Now for the not-so-good stuff: Much of this was mentioned by other reviewers, so I'll just touch on a few things that bothered me, some minor, some major. Let's start with minor stuff. I suspect this book either was edited too much or not enough. Exhibit A, she drifted several times out of the point-of-view of the character whose head the reader is occupying during a given scene. For example, during the aforementioned alcove clinch between Georgiana and Duncan, we're seeing everything through Duncan's eyes--that is, until he says something unexpected, and "she was again struck by how well he saw what few others did." He wouldn't be thinking that, obviously. She would. It's a basic editing mistake that either should have been caught or was created when MacLean was told by her editor to reframe the whole scene from the H's POV and missed a spot or two in the rewrites. Just a guess. Exhibit B, the repetition of language and sentence structure. This was a problem in the last book and has been hammered to death in the reviews, so let's just say that it gets old. It gets tedious. It gets tiresome. So tiresome, you want to take a nap. So tiresome you're tired of being tired. So tiresome, you want to send a repetitious note to the author. Or stop reading. Or complain to your dog. Or throw your Kindle at the wall, even though you paid perfectly good money for it. Even though it's the best technological marvel you've ever ... you get my point, right? :) It appears to be a nervous tic MacLean has developed in her writing over the past three or four books, and a little goes a very long way. Her editor should help her out with that.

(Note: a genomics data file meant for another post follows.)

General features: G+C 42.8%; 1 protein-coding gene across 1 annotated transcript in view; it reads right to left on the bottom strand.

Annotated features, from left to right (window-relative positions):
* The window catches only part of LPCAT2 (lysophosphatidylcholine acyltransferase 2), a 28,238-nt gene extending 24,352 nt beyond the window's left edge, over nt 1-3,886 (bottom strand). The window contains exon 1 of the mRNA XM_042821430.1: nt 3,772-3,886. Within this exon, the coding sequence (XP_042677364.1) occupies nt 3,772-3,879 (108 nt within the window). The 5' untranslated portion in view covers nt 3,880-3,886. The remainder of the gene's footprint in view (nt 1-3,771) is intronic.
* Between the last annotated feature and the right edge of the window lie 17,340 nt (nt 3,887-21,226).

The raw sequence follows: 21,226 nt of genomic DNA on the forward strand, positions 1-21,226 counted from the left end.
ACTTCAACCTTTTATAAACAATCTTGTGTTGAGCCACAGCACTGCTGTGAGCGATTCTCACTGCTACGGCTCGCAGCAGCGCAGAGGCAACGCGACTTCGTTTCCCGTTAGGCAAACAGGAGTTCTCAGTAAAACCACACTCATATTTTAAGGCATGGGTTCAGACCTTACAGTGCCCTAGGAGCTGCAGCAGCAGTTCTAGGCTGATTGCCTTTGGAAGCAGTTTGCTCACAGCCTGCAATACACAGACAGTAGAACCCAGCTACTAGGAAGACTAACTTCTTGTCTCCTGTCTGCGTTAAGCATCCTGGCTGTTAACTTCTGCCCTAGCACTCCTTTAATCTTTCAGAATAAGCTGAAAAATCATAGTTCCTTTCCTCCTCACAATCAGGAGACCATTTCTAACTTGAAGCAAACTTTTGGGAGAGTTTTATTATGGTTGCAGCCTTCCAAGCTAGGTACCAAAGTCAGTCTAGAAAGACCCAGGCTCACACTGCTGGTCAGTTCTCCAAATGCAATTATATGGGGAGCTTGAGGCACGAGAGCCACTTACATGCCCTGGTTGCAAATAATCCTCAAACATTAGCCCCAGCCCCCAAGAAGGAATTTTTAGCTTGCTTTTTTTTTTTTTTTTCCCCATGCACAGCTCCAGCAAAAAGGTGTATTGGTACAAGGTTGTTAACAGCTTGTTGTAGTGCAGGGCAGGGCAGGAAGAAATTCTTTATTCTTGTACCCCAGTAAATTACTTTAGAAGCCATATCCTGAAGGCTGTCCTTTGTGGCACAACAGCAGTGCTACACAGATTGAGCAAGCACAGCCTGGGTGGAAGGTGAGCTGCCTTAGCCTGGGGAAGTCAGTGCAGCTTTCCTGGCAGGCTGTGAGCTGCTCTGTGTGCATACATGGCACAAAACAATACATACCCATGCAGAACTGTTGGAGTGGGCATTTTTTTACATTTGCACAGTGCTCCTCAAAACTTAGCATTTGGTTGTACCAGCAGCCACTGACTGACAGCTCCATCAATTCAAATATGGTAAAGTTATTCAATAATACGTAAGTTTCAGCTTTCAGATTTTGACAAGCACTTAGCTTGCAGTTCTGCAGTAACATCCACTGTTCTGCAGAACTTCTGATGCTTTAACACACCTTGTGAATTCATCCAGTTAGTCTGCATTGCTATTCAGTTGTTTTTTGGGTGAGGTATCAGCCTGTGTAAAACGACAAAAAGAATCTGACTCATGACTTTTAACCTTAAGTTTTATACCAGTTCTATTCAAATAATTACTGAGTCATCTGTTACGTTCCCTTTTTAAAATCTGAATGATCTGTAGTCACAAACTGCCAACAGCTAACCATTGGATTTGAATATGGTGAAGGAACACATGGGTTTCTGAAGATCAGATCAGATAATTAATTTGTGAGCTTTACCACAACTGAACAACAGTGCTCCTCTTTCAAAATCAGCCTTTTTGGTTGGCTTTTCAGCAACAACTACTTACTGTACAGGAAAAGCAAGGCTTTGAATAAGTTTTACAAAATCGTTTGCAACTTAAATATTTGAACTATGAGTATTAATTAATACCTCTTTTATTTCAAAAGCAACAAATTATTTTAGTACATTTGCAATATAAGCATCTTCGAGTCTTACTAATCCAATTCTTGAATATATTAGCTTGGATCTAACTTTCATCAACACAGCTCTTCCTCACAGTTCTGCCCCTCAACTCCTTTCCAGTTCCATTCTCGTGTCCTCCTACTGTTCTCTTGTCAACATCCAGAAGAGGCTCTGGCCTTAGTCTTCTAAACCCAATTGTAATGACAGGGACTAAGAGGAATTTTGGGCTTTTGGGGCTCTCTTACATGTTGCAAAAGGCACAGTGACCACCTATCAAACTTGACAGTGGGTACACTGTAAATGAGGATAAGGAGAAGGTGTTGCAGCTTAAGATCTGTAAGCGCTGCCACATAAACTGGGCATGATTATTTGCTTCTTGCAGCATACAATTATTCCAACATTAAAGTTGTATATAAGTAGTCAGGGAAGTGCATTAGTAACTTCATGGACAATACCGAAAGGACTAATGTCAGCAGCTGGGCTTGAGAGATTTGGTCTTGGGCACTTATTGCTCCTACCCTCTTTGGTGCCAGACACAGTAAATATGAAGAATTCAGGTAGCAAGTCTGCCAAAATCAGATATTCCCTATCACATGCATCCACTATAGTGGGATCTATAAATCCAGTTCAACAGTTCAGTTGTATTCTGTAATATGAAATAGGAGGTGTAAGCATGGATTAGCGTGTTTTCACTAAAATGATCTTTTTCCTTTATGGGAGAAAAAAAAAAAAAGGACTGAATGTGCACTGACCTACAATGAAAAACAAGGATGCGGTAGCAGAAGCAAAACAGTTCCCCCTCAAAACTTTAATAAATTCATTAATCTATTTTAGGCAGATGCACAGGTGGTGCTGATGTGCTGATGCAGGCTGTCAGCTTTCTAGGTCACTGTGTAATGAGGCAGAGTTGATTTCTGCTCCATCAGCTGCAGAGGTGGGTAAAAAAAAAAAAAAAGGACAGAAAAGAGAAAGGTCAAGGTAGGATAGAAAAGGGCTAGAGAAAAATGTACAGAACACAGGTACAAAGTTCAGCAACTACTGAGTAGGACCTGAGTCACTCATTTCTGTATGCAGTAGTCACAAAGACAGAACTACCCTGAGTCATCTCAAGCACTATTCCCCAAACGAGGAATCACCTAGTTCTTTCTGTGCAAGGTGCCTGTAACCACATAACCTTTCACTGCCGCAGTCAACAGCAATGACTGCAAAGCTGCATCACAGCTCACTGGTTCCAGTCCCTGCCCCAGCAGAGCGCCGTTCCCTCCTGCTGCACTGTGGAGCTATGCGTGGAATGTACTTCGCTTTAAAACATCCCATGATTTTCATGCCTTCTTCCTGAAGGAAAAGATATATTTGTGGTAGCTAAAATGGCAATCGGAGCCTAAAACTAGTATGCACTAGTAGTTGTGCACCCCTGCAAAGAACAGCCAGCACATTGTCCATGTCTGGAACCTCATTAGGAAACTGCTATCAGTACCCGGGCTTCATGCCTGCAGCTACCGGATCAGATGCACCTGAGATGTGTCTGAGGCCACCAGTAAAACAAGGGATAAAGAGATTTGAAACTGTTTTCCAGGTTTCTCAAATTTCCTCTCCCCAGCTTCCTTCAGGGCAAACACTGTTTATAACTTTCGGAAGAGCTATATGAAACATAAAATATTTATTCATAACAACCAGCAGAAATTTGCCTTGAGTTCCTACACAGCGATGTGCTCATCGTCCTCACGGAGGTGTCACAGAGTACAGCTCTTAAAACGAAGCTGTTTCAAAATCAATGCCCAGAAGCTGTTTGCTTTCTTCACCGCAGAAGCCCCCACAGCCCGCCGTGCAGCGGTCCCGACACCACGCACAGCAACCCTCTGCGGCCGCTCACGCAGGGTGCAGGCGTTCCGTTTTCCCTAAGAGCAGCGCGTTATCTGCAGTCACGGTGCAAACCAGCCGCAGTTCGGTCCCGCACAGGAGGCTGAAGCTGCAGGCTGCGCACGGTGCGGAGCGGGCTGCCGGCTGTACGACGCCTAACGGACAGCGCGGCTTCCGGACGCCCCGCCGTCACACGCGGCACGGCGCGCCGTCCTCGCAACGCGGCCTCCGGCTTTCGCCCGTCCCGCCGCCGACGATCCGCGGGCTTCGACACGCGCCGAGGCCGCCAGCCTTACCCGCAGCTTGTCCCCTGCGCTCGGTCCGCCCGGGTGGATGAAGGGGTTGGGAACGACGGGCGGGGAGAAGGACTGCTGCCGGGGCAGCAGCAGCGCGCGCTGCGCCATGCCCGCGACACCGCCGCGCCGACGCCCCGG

Now, for the major stuff. First, the historical credibility problems. Historical romance should be a love story first and a trip in the way-back machine second. I totally get that. However, this story struck me as overly modern on multiple levels. From basic things like the presence of an indoor swimming pool in 1830's London, or Georgiana wearing pants instead of a gown for no apparent reason (it wasn't a disguise, just a preference, and a risky one at that), all the way up to the larger issue of Georgiana attempting to re-enter society after being ruined in a way very few women could ever come back from. At that time in those circles, if you had a child out of wedlock, duke's sister/daughter or not, being accepted back into the fold was a no-go, and someone as savvy and jaded as Georgiana would know that. Had her daughter been kept a secret, maybe this plotline would have worked. Alternatively, if Georgiana had continued to eschew the society that had rejected her and, rather than try to find some poor viscount to blackmail into marriage, if she had instead targeted Duncan West for a bit of revenge for the ugly cartoon he published, waging a battle with him that threw off both public and private sparks, MacLean might have avoided the gaping holes in the plot. Marriage to a viscount would not solve a single problem for her. It would not make her illegitimate child any more acceptable to society. It would only bring unwanted attention to said child because Georgiana is back circulating among the ton, taking her daughter out for public strolls in Hyde Park. Georgiana/Chase is established as a very sharp cookie who would have known all this, so the basic premise is flawed. I'm sure the author is aware that the social mores of the 1830's were less forgiving (and, incidentally, less casual about using epithets such as "Christ" and "g**damn") than she portrays. Maybe she liked the storyline too much to worry about it. That's understandable. But it's also a little distracting and even, at times, dubious.